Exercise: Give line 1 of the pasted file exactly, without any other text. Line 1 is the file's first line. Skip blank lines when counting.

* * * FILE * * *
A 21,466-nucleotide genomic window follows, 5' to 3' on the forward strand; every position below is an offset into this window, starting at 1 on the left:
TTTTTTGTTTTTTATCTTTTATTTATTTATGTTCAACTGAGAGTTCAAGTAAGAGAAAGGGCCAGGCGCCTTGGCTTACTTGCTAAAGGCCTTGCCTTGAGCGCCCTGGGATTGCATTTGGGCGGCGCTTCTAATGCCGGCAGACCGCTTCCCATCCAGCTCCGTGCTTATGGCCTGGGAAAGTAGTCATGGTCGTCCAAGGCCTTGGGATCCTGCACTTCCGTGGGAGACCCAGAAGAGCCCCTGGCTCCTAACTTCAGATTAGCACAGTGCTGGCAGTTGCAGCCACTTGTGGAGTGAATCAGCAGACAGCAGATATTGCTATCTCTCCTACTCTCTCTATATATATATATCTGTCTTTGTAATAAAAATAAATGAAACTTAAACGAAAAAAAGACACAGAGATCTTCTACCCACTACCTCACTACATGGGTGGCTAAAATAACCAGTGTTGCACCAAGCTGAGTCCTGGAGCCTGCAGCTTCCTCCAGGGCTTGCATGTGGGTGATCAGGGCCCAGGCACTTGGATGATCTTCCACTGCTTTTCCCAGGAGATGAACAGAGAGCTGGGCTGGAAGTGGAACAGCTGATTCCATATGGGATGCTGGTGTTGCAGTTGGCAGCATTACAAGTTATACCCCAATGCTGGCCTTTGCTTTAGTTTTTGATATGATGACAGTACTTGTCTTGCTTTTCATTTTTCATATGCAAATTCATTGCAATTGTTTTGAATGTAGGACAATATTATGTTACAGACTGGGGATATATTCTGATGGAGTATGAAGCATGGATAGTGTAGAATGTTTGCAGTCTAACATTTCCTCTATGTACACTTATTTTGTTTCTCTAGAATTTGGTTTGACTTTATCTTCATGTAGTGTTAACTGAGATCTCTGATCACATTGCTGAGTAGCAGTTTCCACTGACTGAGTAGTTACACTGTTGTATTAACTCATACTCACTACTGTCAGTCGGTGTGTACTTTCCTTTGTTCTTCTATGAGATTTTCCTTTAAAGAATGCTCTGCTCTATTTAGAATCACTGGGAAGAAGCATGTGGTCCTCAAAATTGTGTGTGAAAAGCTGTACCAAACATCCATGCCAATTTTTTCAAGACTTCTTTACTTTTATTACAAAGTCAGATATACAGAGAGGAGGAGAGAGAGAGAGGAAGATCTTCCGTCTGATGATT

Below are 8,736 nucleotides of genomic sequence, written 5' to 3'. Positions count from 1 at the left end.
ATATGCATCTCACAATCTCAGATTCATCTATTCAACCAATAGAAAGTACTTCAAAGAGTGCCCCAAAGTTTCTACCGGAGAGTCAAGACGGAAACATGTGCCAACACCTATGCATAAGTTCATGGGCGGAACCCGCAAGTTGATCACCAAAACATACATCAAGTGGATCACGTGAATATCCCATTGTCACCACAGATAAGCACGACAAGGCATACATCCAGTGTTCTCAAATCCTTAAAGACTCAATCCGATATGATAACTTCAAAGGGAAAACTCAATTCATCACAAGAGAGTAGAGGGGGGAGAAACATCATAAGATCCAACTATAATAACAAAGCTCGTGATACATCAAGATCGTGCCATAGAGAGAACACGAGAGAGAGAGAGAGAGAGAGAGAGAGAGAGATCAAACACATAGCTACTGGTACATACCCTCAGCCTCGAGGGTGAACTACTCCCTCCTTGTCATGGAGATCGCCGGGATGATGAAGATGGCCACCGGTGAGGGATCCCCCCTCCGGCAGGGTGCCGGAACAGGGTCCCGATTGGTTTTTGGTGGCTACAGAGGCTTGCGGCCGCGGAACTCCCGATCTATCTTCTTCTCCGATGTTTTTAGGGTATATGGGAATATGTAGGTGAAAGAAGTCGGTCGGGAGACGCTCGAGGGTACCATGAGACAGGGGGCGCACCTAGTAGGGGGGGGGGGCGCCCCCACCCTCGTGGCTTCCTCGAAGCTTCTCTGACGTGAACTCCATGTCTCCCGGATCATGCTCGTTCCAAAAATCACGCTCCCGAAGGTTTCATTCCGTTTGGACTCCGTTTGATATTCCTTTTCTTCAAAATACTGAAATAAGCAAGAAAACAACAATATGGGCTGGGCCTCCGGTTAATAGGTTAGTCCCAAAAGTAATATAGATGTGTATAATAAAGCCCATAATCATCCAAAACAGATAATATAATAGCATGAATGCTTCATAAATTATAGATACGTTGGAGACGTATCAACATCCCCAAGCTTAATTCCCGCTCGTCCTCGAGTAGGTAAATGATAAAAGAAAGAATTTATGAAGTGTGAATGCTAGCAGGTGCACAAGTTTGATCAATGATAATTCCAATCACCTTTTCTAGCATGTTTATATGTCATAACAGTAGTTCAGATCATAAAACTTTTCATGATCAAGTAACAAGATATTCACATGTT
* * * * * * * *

A 21,466-nucleotide genomic window follows, 5' to 3' on the forward strand; every position below is an offset into this window, starting at 1 on the left: